As an almost rainless and snowless January comes to a close, one can’t help but feeling like the seasons are backwards this year. Lee Vining got 1.7 times more precipitation during June through September than it did since October 1st. Normally precipitation during those four fall-winter months is double the summer months (for an average ratio of about 0.5).
Looking back at previous years, 1990–1991 also had a high summer to fall/early-winter precipitation ratio of 4.3—in other words, 4.3 times as much precipitation fell in summer as it did in fall/early-winter. Despite a “miracle March,” 1991 was one of Lee Vining’s driest years on record. 1997–1998 also had a high ratio of 1.5, but then it started snowing (like crazy) in February, and ended up being quite a wet year. Those two years pretty much bookend the options for this year—either it is going to start snowing soon, or it won’t.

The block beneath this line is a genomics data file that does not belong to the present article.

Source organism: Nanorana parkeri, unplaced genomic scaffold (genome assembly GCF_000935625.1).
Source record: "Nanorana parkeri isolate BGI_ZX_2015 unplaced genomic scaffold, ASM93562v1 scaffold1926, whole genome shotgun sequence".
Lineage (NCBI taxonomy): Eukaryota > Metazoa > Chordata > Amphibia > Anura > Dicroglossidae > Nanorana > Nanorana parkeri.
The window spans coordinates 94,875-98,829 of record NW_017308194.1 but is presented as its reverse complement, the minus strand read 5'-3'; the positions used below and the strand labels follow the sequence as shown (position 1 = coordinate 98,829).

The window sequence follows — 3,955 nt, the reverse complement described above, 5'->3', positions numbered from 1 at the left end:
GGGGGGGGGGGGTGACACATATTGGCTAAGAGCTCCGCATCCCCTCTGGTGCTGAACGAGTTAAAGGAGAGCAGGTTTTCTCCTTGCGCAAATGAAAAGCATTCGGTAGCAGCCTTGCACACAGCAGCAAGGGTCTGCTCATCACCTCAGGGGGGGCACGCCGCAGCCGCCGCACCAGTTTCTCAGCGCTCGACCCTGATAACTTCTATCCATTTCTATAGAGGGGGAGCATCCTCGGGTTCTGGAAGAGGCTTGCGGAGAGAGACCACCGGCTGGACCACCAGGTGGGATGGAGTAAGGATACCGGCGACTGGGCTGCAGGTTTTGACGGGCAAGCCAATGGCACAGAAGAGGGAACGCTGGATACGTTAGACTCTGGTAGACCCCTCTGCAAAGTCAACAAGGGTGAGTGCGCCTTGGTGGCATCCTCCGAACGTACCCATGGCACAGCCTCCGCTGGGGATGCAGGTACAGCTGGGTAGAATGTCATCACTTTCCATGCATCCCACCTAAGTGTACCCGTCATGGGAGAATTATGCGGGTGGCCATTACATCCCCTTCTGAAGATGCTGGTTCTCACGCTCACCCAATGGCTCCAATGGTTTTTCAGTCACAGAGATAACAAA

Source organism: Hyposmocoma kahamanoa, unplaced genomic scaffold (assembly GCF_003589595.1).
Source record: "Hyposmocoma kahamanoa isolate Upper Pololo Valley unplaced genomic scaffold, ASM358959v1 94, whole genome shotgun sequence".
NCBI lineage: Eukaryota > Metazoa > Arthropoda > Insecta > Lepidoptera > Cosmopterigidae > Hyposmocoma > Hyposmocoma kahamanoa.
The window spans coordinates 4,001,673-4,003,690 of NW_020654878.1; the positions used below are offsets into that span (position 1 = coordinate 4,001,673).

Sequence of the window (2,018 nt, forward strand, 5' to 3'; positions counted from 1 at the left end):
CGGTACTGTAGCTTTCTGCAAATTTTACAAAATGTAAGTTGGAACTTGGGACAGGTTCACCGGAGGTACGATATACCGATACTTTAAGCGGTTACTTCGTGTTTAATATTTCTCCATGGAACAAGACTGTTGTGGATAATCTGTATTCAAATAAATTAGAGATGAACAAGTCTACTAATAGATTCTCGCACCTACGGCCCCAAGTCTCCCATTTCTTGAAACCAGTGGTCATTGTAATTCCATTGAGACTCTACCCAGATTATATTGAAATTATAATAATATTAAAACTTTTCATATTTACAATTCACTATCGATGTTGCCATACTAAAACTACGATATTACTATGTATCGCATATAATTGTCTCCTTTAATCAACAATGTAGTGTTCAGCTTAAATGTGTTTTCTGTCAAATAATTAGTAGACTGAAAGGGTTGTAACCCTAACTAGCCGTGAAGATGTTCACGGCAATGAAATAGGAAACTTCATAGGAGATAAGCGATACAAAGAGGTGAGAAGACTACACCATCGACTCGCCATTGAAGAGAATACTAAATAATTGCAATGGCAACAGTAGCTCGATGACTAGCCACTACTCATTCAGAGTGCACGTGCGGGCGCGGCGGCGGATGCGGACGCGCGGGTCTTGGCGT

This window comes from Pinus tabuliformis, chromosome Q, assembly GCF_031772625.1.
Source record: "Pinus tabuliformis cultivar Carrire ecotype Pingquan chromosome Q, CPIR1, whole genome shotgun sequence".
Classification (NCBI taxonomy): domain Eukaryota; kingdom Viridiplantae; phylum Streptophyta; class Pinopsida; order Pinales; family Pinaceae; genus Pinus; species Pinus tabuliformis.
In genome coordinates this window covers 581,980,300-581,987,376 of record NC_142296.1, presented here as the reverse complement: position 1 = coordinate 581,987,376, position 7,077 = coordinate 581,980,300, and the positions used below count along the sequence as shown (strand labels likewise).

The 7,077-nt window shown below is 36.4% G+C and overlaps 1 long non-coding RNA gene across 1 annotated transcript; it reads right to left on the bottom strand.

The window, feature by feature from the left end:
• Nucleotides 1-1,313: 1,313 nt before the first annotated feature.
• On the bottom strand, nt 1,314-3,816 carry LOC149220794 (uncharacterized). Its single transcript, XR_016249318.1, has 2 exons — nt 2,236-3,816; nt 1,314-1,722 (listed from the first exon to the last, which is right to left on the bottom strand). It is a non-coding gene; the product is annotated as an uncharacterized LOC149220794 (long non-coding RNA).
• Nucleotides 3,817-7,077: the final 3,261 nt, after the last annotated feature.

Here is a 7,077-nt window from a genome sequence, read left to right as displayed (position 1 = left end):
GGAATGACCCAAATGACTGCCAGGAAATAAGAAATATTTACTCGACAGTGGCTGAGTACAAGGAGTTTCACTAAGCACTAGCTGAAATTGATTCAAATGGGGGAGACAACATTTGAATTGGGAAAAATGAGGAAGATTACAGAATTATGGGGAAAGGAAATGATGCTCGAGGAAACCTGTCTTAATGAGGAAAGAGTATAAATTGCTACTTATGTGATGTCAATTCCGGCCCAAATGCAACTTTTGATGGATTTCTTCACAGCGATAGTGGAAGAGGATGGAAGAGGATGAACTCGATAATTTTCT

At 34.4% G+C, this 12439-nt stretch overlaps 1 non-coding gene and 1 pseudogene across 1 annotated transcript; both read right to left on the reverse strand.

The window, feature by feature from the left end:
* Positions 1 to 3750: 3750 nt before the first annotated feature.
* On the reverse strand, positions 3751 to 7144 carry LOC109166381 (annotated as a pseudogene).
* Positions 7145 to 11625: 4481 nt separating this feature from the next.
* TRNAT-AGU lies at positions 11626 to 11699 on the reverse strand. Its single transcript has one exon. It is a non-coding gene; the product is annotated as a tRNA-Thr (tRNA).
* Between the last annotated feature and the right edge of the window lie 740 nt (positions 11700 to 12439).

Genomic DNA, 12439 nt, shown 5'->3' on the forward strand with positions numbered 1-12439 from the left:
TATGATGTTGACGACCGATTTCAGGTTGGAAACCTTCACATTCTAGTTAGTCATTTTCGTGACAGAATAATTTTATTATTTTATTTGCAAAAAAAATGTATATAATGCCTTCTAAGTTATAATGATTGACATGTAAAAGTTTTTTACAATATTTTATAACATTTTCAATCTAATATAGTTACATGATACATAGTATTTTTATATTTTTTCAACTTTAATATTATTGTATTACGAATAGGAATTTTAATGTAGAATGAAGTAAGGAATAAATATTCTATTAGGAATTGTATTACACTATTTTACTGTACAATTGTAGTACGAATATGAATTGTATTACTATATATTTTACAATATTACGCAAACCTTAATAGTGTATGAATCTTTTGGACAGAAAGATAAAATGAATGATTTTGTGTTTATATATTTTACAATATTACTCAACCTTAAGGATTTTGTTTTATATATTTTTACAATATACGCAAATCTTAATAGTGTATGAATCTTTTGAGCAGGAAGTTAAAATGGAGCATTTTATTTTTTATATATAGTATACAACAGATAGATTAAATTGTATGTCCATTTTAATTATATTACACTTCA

Summer thunderstorms can be quite variable, so does this pattern match other precipitation stations? Cain Ranch data confirm this pattern with 1990–1991, however 1997–1998 fails. But the longer record at Cain Ranch allows other years to match: 2013–2014 (1.2), 1976–1976 (1.2), 1976–1977 (4.5), 1967–1968 (1.4), 1960 (1.3). These were all dry years, and most are among the driest years on record.
At this point in the year, with these backward seasons, it will be hard just to catch up to average precipitation for the winter.